What’s your biggest challenge in finding qualified management and/or middle-management level employees? What sources do you use to find these employees?

“We have not been in the position to require another manager, but I would suggest it is quite similar to finding any other employee. It is hard to find really good people or it requires paying a healthy salary to get them.”

— Darryl Buttar, Bob Mark New Holland Sales, Lindsay, Ontario

“In some cases, it is difficult to compete with big business and government agencies not only in payroll dollars, but also in employee benefits, working hours and perks. We have done well in partnering with tech schools to find entry level talent and then promoting them from within. We run employment ads with at least 15 colleges and universities. Most colleges have a career services department. Running ads in Monster.com and other similar online ad services have not proven to be effective. Word of mouth is probably our best recruiting tool.”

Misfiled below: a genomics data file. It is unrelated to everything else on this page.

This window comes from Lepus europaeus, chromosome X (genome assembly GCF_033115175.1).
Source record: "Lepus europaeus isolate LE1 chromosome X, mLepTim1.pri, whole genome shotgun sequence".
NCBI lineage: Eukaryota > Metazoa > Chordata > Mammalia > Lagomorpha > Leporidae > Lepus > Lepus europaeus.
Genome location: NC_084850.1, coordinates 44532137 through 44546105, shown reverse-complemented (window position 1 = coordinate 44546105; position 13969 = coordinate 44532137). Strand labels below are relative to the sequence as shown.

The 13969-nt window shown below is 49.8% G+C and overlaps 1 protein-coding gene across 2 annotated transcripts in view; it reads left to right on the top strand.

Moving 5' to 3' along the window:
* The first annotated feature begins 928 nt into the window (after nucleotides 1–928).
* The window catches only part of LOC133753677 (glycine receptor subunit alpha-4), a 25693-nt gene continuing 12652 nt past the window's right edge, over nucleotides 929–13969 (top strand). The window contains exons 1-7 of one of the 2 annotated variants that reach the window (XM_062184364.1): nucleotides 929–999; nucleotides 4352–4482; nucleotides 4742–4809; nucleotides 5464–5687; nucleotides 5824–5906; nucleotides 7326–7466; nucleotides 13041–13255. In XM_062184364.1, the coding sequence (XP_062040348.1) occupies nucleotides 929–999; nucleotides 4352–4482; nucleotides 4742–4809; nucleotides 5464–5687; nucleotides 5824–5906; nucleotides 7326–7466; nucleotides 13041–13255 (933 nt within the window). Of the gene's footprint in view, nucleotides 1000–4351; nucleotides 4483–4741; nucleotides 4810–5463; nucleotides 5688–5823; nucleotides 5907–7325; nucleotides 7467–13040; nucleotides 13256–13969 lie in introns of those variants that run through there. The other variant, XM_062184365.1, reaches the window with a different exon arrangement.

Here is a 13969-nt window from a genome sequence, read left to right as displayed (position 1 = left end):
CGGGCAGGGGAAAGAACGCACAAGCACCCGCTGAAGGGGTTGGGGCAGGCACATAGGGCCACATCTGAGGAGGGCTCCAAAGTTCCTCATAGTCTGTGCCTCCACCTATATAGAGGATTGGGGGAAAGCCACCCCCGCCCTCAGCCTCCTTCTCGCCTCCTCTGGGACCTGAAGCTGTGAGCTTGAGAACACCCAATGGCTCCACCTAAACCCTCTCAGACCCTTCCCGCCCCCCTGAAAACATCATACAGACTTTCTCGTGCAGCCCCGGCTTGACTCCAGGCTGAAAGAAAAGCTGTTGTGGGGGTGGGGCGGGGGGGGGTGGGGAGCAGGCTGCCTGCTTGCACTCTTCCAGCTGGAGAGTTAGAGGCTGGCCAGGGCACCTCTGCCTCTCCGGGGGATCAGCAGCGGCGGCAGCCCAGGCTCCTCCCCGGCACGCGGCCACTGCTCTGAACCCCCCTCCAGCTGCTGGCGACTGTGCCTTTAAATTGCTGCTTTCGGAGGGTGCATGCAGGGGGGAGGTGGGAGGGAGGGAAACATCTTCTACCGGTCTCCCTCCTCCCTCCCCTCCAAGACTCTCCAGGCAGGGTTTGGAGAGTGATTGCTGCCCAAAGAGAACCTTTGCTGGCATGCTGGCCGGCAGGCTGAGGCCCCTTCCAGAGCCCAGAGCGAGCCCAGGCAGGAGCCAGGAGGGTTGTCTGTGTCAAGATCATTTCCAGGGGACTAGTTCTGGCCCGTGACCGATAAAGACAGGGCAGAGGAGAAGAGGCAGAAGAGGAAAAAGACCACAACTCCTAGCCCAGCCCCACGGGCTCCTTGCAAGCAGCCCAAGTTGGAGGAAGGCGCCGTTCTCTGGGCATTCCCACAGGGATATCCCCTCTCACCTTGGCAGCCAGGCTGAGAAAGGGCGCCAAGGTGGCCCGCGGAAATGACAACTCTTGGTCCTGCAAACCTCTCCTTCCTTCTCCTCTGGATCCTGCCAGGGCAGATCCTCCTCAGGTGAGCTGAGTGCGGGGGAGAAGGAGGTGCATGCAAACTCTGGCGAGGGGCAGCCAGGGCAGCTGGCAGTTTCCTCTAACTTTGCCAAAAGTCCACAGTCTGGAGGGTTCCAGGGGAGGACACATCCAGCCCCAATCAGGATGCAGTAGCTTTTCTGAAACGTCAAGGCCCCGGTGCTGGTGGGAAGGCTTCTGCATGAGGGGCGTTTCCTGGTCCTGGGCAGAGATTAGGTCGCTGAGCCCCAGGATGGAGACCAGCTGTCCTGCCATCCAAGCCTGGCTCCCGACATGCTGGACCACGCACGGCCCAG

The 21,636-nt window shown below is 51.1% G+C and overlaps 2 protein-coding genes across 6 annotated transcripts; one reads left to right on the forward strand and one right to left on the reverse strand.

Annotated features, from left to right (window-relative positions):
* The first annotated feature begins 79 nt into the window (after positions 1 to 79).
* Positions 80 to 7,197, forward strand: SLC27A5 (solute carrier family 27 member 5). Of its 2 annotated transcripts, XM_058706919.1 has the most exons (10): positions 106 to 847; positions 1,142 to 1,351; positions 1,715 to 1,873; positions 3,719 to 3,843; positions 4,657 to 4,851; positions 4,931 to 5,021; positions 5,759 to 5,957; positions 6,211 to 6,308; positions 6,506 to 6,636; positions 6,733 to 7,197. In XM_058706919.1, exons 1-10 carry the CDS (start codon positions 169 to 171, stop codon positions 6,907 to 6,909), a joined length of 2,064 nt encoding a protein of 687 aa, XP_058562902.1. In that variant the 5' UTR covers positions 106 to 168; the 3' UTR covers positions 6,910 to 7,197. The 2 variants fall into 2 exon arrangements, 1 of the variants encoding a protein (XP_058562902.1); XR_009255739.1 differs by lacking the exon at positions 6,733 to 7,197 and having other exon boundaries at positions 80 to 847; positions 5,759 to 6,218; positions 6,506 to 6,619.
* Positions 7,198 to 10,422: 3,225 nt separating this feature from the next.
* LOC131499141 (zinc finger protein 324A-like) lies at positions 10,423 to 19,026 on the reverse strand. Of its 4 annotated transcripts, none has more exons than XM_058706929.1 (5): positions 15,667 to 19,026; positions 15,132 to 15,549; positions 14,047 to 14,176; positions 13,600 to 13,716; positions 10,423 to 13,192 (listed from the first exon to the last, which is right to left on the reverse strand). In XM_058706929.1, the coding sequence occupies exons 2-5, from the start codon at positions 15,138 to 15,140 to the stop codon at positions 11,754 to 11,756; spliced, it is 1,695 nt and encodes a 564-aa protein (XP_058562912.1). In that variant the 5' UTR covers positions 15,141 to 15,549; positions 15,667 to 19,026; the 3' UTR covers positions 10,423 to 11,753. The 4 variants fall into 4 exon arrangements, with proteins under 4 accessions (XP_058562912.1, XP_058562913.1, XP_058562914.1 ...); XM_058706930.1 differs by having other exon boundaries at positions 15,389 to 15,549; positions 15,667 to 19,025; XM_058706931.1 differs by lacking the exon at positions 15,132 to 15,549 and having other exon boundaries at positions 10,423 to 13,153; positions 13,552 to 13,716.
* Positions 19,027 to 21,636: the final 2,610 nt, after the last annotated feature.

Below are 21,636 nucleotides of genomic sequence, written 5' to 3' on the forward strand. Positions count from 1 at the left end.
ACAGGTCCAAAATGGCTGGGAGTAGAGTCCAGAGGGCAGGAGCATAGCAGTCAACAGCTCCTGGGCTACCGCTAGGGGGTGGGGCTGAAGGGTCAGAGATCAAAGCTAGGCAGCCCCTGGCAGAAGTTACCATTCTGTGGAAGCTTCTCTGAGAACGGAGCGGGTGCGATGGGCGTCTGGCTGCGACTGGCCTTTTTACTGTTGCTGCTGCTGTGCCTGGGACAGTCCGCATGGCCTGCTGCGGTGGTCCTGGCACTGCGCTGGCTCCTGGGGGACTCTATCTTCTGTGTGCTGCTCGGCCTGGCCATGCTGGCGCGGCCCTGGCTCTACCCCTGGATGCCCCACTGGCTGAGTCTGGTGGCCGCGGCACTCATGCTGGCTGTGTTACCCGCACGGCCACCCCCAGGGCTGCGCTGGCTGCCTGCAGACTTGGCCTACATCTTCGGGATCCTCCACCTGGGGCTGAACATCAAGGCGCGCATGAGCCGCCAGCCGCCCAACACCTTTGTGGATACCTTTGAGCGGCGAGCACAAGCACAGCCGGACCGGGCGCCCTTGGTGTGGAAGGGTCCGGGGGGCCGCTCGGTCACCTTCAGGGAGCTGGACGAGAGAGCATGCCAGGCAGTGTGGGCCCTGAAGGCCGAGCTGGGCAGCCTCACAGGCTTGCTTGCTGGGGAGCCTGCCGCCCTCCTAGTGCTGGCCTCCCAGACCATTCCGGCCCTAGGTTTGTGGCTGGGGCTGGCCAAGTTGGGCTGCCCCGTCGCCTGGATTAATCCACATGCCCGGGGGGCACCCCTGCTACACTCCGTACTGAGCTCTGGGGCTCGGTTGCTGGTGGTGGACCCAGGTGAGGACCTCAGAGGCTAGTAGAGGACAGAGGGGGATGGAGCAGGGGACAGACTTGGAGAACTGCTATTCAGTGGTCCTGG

— Martin Phillippe, Lakeland Equipment Corp., Savannah, N.Y.

“Your question is a tough one, but an important one. Finding qualified managers in the agriculture/heavy equipment industry can be challenging since you are looking for a manager who can handle many unique situations. He/she must be able to communicate and work with employees, customers and managers across the organizational spectrum and most importantly, be a team player.